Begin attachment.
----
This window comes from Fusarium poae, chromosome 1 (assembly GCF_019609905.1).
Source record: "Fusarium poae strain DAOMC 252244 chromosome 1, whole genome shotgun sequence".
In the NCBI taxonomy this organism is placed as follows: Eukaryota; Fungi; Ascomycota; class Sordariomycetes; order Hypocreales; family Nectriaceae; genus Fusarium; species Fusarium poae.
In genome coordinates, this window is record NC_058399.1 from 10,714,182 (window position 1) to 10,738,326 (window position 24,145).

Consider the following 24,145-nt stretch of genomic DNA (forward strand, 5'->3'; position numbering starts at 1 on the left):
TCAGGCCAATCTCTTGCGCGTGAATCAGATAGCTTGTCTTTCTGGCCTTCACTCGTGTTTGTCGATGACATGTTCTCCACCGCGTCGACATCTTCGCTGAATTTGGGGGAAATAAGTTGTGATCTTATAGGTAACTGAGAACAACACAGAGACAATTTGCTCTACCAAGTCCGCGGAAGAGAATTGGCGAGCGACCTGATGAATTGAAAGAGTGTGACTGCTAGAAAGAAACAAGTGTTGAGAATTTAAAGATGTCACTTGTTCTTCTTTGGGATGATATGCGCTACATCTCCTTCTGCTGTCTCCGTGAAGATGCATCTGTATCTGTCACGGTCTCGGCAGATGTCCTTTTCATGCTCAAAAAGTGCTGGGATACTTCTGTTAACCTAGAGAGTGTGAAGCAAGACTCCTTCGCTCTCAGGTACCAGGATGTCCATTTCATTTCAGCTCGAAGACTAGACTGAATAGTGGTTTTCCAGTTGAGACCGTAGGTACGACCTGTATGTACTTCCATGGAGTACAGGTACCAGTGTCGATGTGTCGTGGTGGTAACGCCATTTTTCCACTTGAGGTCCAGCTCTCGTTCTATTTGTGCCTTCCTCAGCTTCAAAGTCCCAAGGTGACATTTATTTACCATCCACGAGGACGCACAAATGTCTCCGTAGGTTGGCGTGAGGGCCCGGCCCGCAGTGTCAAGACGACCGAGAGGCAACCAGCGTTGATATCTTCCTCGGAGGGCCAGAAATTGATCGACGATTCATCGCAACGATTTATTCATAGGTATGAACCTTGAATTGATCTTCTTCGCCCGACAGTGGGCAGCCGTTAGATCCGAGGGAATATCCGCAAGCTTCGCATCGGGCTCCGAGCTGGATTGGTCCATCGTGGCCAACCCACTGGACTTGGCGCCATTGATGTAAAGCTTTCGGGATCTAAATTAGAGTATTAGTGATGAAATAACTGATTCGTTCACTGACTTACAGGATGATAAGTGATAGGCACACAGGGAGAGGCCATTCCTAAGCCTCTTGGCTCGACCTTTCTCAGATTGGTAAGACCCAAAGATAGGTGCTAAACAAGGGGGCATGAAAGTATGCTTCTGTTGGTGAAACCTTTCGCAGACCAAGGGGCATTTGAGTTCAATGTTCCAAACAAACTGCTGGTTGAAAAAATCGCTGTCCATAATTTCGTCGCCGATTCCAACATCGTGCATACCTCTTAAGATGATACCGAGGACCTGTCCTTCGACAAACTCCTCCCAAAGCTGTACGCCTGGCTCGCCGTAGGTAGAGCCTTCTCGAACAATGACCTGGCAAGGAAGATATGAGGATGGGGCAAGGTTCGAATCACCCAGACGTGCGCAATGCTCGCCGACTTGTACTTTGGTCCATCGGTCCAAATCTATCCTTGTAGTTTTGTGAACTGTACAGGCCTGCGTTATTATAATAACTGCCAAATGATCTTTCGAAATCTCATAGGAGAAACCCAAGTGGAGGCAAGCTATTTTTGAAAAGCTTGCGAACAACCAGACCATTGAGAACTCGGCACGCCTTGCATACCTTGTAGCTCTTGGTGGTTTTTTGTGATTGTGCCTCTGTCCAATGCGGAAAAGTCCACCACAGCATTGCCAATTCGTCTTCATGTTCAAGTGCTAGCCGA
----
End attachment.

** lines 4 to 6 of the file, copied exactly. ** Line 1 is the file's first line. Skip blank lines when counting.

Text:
In genome coordinates, this window is record NC_058399.1 from 10,714,182 (window position 1) to 10,738,326 (window position 24,145).

Consider the following 24,145-nt stretch of genomic DNA (forward strand, 5'->3'; position numbering starts at 1 on the left):
TCAGGCCAATCTCTTGCGCGTGAATCAGATAGCTTGTCTTTCTGGCCTTCACTCGTGTTTGTCGATGACATGTTCTCCACCGCGTCGACATCTTCGCTGAATTTGGGGGAAATAAGTTGTGATCTTATAGGTAACTGAGAACAACACAGAGACAATTTGCTCTACCAAGTCCGCGGAAGAGAATTGGCGAGCGACCTGATGAATTGAAAGAGTGTGACTGCTAGAAAGAAACAAGTGTTGAGAATTTAAAGATGTCACTTGTTCTTCTTTGGGATGATATGCGCTACATCTCCTTCTGCTGTCTCCGTGAAGATGCATCTGTATCTGTCACGGTCTCGGCAGATGTCCTTTTCATGCTCAAAAAGTGCTGGGATACTTCTGTTAACCTAGAGAGTGTGAAGCAAGACTCCTTCGCTCTCAGGTACCAGGATGTCCATTTCATTTCAGCTCGAAGACTAGACTGAATAGTGGTTTTCCAGTTGAGACCGTAGGTACGACCTGTATGTACTTCCATGGAGTACAGGTACCAGTGTCGATGTGTCGTGGTGGTAACGCCATTTTTCCACTTGAGGTCCAGCTCTCGTTCTATTTGTGCCTTCCTCAGCTTCAAAGTCCCAAGGTGACATTTATTTACCATCCACGAGGACGCACAAATGTCTCCGTAGGTTGGCGTGAGGGCCCGGCCCGCAGTGTCAAGACGACCGAGAGGCAACCAGCGTTGATATCTTCCTCGGAGGGCCAGAAATTGATCGACGATTCATCGCAACGATTTATTCATAGGTATGAACCTTGAATTGATCTTCTTCGCCCGACAGTGGGCAGCCGTTAGATCCGAGGGAATATCCGCAAGCTTCGCATCGGGCTCCGAGCTGGATTGGTCCATCGTGGCCAACCCACTGGACTTGGCGCCATTGATGTAAAGCTTTCGGGATCTAAATTAGAGTATTAGTGATGAAATAACTGATTCGTTCACTGACTTACAGGATGATAAGTGATAGGCACACAGGGAGAGGCCATTCCTAAGCCTCTTGGCTCGACCTTTCTCAGATTGGTAAGACCCAAAGATAGGTGCTAAACAAGGGGGCATGAAAGTATGCTTCTGTTGGTGAAACCTTTCGCAGACCAAGGGGCATTTGAGTTCAATGTTCCAAACAAACTGCTGGTTGAAAAAATCGCTGTCCATAATTTCGTCGCCGATTCCAACATCGTGCATACCTCTTAAGATGATACCGAGGACCTGTCCTTCGACAAACTCCTCCCAAAGCTGTACGCCTGGCTCGCCGTAGGTAGAGCCTTCTCGAACAATGACCTGGCAAGGAAGATATGAGGATGGGGCAAGGTTCGAATCACCCAGACGTGCGCAATGCTCGCCGACTTGTACTTTGGTCCATCGGTCCAAATCTATCCTTGTAGTTTTGTGAACTGTACAGGCCTGCGTTATTATAATAACTGCCAAATGATCTTTCGAAATCTCATAGGAGAAACCCAAGTGGAGGCAAGCTATTTTTGAAAAGCTTGCGAACAACCAGACCATTGAGAACTCGGCACGCCTTGCATACCTTGTAGCTCTTGGTGGTTTTTTGTGATTGTGCCTCTGTCCAATGCGGAAAAGTCCACCACAGCATTGCCAATTCGTCTTCATGTTCAAGTGCTAGCCGA